“Really? He didn’t even get you in the pool from what I heard. Charmed life,” he commented and went back to his work.
I watched him cart a wheelbarrow full of additions to the compost heap. His clothes were shabby. Both the knees in his trousers were patched and his cuffs were frayed. His boots looked ancient, like someone had once worn them to war, and his shirt had more stains than I could count.
I liked him.
I didn't get out Christian's bug detector until after everyone had gone for the night. It was time to check to see if any replacement bugs had been planted. I went around the house and made sure all the doors and windows were locked with their curtains pulled closed. Then I started by scanning Christian's bedroom. It was empty. I scanned the room twice, just to make sure, but it had stayed clean.
In my second solitary sweep of the house, I found a few devices Christian and I hadn’t found on the first night we went looking.
Then, because I had grown suspicious of Charles, I checked the conservatories. Christian had not named him when he spoke of the people he trusted. Well, I didn’t trust Charles, and he was always in the conservatories.
I looked carefully, but there was nothing new. Even so, I didn’t think that meant Charles wasn’t spying on Christian and I. He was in and out of the house so often, he didn't need electronic eyes and ears to observe what was going on.
After I smashed the devices on the sound block, I went up to Christian’s room. From his bed, I made a map of the house and listed the exact location of every bug and camera Christian and I had found.
I fell asleep breathing in the scent he left on his pillow. I thought it made it feel softer.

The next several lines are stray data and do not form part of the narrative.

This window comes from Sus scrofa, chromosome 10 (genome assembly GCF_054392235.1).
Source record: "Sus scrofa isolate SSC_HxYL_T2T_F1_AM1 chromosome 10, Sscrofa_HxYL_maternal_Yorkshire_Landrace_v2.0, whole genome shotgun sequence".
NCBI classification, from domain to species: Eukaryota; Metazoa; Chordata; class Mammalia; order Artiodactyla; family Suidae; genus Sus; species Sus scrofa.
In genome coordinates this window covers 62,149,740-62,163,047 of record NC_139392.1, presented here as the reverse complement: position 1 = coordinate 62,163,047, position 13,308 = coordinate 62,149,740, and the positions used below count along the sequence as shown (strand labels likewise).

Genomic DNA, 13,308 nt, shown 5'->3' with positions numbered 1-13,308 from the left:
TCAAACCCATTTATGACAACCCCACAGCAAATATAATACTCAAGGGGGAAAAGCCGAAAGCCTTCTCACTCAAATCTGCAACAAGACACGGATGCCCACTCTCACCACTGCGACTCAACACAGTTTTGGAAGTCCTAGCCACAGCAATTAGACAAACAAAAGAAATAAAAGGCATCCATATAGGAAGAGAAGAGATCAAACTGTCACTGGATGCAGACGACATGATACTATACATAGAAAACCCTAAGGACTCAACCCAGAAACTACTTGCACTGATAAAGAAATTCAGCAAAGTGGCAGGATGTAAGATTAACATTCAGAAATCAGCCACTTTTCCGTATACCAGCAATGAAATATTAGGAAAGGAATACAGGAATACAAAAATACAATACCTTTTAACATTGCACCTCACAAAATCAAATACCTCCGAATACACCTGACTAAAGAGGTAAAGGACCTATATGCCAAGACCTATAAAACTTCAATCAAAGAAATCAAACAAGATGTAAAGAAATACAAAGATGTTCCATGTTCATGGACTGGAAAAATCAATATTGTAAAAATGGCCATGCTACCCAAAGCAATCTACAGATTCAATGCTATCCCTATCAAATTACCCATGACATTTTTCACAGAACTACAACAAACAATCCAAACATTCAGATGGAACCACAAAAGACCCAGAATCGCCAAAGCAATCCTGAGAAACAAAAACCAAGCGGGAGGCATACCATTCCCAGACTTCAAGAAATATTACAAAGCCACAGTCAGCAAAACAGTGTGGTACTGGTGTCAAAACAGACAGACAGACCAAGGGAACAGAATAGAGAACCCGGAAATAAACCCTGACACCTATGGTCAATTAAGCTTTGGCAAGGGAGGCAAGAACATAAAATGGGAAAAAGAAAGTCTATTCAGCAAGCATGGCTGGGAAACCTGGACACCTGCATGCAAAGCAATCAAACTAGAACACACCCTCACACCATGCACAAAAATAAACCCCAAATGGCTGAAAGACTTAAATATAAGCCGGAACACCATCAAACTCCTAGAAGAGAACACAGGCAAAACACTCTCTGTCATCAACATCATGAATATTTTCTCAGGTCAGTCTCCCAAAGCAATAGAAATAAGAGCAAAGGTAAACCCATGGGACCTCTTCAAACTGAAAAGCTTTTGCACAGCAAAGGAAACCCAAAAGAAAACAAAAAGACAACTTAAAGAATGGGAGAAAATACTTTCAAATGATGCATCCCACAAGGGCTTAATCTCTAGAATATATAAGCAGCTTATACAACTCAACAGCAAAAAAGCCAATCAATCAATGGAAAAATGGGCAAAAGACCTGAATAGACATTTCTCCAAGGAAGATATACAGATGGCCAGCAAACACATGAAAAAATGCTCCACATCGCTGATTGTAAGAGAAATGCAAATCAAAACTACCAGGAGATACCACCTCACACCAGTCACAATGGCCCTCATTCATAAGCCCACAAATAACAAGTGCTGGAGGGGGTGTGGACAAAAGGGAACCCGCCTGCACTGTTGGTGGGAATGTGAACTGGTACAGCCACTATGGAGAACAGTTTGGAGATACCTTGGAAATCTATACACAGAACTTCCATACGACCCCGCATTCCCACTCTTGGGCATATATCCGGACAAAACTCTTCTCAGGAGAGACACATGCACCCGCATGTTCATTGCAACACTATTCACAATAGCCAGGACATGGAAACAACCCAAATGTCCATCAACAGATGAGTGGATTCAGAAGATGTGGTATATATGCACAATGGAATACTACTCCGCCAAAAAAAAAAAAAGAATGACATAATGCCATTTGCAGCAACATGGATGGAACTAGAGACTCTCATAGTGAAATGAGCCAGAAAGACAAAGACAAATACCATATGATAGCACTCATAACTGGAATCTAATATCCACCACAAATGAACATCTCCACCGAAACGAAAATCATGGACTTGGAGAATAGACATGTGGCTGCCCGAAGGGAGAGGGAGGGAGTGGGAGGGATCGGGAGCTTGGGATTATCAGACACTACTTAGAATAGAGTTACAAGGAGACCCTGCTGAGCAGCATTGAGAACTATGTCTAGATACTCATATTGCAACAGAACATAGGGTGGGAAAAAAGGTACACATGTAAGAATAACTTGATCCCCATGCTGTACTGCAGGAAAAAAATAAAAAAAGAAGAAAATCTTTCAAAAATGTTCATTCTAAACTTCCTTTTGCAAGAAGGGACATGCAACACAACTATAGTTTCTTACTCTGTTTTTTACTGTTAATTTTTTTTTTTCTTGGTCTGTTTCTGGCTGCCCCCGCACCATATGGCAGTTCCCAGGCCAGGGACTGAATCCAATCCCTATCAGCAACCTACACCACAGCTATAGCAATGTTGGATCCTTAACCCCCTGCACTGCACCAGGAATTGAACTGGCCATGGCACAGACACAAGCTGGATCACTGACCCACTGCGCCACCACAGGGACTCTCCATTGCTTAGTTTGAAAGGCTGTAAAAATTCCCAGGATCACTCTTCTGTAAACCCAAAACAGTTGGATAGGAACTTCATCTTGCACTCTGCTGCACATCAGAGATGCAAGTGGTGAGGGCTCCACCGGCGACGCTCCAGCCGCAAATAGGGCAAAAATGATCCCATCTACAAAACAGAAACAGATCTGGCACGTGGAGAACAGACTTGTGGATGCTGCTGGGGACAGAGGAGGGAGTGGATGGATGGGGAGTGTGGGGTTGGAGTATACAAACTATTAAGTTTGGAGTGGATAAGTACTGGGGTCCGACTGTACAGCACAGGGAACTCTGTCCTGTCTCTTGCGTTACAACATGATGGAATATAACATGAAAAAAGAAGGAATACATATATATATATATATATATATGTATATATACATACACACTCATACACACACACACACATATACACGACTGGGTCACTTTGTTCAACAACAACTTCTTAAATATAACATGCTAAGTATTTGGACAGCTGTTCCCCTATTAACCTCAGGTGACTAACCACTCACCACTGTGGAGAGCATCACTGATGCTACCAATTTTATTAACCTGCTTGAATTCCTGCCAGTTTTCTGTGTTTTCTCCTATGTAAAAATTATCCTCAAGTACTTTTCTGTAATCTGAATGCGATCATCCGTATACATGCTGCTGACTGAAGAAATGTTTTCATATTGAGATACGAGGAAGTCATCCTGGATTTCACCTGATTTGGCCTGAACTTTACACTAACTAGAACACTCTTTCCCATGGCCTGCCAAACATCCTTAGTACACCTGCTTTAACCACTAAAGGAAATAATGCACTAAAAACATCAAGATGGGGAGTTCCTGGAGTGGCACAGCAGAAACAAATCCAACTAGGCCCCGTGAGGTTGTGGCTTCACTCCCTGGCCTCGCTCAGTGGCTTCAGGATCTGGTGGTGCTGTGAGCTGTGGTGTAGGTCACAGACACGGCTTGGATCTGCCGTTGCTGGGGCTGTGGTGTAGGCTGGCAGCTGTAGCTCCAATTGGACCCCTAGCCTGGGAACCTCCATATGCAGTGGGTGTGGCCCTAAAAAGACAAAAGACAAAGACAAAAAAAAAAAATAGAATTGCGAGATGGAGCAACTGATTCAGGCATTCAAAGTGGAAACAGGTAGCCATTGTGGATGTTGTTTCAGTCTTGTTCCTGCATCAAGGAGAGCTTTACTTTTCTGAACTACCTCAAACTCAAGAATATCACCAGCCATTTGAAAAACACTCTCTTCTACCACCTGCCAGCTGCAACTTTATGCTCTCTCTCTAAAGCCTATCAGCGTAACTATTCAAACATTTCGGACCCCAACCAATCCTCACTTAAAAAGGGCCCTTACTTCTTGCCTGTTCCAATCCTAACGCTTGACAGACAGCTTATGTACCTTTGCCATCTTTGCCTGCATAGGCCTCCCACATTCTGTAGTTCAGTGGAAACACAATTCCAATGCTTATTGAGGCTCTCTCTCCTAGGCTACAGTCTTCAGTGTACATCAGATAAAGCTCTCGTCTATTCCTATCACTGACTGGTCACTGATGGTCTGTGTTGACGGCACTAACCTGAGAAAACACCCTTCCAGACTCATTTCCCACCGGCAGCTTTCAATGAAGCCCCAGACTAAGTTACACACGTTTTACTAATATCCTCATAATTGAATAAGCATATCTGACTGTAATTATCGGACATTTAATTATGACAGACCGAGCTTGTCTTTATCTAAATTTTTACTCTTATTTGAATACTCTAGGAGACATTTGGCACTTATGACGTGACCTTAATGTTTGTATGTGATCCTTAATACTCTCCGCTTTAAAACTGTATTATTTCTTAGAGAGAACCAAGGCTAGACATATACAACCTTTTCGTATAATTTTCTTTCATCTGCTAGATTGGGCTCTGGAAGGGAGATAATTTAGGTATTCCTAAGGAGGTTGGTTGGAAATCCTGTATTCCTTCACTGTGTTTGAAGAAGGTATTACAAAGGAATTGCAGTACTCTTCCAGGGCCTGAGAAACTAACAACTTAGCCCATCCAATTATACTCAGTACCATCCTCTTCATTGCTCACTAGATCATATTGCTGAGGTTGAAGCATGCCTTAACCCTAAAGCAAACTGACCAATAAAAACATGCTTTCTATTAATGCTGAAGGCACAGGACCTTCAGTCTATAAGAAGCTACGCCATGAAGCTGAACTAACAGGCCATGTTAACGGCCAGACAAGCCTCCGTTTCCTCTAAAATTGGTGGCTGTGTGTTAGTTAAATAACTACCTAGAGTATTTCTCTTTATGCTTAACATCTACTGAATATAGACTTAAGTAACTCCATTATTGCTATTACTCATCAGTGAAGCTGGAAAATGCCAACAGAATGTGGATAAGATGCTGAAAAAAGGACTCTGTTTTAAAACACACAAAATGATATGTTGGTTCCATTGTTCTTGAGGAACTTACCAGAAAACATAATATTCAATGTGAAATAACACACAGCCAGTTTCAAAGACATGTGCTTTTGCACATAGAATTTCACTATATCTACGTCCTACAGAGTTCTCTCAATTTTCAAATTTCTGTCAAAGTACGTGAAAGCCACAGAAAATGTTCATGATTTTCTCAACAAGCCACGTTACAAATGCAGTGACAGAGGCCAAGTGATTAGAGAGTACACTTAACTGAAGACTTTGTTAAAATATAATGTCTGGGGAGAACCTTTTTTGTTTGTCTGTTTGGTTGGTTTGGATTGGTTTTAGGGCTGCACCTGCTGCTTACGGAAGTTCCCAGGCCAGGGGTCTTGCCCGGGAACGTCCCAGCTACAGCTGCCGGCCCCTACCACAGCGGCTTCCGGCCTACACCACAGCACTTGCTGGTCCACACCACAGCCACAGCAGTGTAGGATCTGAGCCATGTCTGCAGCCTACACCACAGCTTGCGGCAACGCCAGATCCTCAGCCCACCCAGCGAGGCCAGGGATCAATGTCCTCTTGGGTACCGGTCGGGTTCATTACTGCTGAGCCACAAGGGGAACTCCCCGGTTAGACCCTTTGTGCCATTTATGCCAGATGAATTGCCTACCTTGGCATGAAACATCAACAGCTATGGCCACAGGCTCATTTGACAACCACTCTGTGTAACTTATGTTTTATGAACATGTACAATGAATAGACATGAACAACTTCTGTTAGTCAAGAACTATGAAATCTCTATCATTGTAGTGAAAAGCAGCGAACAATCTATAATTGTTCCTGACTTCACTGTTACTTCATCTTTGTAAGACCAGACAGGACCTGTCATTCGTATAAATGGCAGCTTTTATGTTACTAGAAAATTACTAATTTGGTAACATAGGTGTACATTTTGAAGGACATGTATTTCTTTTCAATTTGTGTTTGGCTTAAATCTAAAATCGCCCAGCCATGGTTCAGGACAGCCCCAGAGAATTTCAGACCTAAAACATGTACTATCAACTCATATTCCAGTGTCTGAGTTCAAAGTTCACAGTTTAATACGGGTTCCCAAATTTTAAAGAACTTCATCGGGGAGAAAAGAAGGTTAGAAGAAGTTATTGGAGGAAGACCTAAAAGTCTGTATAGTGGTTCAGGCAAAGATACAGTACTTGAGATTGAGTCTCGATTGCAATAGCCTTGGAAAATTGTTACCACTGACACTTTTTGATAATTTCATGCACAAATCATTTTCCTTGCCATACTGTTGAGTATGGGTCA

When the House was Empty
Even though Christian had told me not to waste my energy thinking about who could have planted the surveillance equipment, I was alone in a house with nothing particular to do or think about. I agreed with Christian that it didn’t seem like anyone on his payroll was likely to have planted the bugs. Besides, if any of them had wanted to spy on us, it would have been more effective to simply hang around with their ears open. By that logic, the cameras were more likely to be placed by someone who only visited the house occasionally.
Mable had taken to cooking my food at her house and bringing it over on a covered plate. She was so in and out, she seemed like the most likely person to be planting bugs, except I didn’t find any new bugs after that first night I looked alone.
Mrs. MacGavin came to the house every day to tidy up. She was at the house more than made sense. It wasn’t like I was a snail that tracked a trail of slime wherever I went, but to hear her tell it—I was the worst snail she’d ever met. I got a glass of milk in the morning, took it with me to the library, used a coaster, drank the rest of it, went to the bathroom, came back and she had snapped up my cup like I was a total burden. Well, it was an awfully good thing she was around to clean up after me. She also changed my sheets every day. They didn’t even do that at posh hotels. She held out a trash can for me two bites before I finished my candy bar. Sometimes she even waited for me to finish eating, hovering behind me like she was the next person in line at the airport. It was unnerving.